Why I'm joining Tamil protesters in Auckland today
Last night, in a tiny area in the far north of Sri Lanka, thousands of civilians were blown apart by artillery and rocket fire, as the Sri Lankan army launched a 'final offensive' against a small group of Tamil Tiger fighters surrounded by terrified refugees. The refugees have been trapped for weeks without adequate food, water, or medicine, and without access to international aid agencies. Despite the pleas of the United Nations and a series of foreign governments, Sri Lankan authorities have refused to call a ceasefire and allow the Tamil refugees to receive the aid they so desperately need.
The latest bombardment by the Sri Lankan government is particularly senseless, because the embattled Tamil Tigers have said that they are prepared to surrender to a third party like the UN, as long as the civilians surrounding them are allowed to flee to safety. Embarrassed by the continuing condemnations of its treatment of the Tamil civilians, the Sri Lankan government has now apparently decided to 'solve' the refugee crisis through mass murder.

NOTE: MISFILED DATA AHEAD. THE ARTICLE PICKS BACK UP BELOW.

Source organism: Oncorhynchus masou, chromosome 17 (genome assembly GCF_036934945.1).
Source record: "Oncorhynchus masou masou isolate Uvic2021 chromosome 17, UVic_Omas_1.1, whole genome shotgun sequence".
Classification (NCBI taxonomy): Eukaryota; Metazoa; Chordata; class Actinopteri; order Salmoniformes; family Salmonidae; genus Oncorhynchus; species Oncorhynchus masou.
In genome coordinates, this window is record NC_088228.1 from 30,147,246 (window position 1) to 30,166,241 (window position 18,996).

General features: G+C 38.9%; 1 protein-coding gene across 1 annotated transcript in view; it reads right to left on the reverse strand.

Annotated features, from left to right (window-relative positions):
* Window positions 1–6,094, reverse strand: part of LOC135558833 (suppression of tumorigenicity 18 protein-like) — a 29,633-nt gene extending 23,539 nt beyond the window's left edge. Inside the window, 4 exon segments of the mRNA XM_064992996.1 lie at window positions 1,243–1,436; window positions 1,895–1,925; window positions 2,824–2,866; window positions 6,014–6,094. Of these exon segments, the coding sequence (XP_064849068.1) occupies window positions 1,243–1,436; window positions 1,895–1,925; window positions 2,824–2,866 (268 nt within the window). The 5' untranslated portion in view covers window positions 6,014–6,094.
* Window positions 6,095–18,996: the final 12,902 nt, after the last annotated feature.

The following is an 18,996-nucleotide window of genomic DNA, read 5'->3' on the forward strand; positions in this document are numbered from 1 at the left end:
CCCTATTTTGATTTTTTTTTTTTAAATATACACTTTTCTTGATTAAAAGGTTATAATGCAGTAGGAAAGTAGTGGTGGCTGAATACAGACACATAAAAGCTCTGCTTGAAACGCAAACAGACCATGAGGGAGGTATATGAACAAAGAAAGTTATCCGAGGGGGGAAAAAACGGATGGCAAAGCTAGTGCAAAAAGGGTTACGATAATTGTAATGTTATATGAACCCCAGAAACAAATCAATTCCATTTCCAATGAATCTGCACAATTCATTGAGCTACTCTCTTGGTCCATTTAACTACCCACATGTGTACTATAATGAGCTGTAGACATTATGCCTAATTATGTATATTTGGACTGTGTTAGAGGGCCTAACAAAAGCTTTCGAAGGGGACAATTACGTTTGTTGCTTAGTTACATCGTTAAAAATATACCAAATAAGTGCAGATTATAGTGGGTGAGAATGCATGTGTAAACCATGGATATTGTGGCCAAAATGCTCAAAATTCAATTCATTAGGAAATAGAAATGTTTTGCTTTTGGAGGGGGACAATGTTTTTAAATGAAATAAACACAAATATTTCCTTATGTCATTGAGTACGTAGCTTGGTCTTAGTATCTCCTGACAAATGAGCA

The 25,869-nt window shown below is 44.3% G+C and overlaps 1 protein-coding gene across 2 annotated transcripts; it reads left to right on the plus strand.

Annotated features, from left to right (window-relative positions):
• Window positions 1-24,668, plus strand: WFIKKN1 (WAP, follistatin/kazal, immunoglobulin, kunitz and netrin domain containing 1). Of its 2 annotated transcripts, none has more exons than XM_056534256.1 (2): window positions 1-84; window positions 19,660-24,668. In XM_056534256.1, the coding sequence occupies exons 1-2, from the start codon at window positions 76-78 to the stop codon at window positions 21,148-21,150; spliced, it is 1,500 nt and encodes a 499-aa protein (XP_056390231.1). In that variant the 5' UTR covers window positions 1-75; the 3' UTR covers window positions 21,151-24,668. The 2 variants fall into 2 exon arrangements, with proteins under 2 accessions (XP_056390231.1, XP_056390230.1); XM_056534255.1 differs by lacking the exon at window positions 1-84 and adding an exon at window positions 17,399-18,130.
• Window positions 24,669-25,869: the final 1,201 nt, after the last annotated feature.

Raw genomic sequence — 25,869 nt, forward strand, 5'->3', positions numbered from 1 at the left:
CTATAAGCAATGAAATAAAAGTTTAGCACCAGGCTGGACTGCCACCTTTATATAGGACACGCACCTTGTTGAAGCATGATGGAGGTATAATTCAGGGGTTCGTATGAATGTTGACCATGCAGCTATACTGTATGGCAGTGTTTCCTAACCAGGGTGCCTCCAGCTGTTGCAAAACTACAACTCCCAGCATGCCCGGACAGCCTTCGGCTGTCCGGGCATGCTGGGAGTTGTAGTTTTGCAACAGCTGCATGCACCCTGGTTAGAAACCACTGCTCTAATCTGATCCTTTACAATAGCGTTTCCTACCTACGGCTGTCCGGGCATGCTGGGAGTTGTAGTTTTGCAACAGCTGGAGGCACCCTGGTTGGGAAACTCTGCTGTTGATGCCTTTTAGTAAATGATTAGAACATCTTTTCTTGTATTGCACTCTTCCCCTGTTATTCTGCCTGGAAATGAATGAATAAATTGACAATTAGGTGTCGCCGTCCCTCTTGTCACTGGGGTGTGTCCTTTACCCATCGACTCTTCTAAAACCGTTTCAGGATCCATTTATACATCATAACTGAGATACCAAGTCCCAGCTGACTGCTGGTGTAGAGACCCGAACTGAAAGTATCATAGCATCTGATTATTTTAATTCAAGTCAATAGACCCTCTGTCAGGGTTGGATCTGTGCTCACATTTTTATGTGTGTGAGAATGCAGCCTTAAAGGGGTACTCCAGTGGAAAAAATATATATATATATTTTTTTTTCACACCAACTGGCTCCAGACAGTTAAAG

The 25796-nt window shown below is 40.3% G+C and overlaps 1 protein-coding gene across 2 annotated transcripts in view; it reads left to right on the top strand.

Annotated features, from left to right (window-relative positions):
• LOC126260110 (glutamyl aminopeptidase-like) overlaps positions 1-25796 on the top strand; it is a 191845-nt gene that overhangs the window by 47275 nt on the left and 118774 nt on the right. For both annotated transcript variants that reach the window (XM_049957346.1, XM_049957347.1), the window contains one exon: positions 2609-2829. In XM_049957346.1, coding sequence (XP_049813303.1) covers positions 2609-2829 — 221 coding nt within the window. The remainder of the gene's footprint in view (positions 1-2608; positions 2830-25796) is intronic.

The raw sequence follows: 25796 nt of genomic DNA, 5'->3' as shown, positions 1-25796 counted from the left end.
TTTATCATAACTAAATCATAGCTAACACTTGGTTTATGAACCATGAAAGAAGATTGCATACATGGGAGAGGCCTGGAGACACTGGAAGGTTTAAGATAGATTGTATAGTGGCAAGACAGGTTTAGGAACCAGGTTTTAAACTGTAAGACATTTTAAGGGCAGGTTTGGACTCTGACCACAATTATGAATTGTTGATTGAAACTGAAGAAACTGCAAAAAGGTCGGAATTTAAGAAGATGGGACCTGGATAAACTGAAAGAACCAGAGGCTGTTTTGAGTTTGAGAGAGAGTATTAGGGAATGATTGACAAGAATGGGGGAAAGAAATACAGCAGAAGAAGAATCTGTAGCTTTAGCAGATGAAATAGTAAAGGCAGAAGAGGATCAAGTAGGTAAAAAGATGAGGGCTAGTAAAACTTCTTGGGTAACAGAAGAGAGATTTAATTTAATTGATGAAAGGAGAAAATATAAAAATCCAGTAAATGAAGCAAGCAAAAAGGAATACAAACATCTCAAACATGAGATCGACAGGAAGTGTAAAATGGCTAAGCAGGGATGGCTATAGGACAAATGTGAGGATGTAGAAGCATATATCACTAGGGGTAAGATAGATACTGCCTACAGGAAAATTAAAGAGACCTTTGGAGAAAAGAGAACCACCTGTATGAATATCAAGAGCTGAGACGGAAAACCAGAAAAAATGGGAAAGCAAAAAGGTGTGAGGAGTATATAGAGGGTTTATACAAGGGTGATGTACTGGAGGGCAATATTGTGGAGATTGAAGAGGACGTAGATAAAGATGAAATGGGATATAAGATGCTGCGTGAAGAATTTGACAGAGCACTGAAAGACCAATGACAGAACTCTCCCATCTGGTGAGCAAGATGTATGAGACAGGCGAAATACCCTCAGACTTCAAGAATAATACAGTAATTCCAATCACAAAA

I talked to one young man in Aotea Square who has had more than a dozen family members trapped by the fighting in northern Sri Lankan. He told me that last night's bombardment by the Sri Lankan army had killed two of his sisters, and that he feared that a third sister had also been killed. I told him how sorry I was about his loss, but the words felt hollow. I felt embarrassed by the lack of interest passers by were showing in the placards and flags the Tamil protesters were holding. I felt embarrassed by the lack of response by non-Tamil Kiwis to the many earlier protests against Sri Lankan attacks on Tamil civilians. What has happened, I wondered, to the New Zealand tradition of protesting against unjust wars and racist governments - the tradition that gave us the campaign against the Vietnam War, the anti-apartheid movement, and the large protests against the US invasion of Iraq? Why, I wondered, are Kiwis so oblivious to the suffering of the Tamil people of Sri Lanka?
I asked the man who lost two of his sisters last night how long he planned to protest against the new atrocities in Sri Lanka. 'I can't stop' he replied. 'We can't stop. Our people are dying by the thousand. We will stand on Queen Street, and then go up to TVNZ headquarters later in the day. For us there can be no normal life while this goes on.' I said goodbye to him, promising to visit the demonstration later in the day. As I walked back up Queen Street, I no longer noticed the sunshine, or the pretty trees on the edge of Myers Park. It's hard to feel happy when you know that other members of your community are having their family members blown apart by shells and rockets. I hope that more members of the Auckland community will join the protests today against the atrocities in northern Sri Lanka.
To contact the protest organisers e mail email@example.com
For more information on this issue, visit the website of the New Zealand Tamil Society.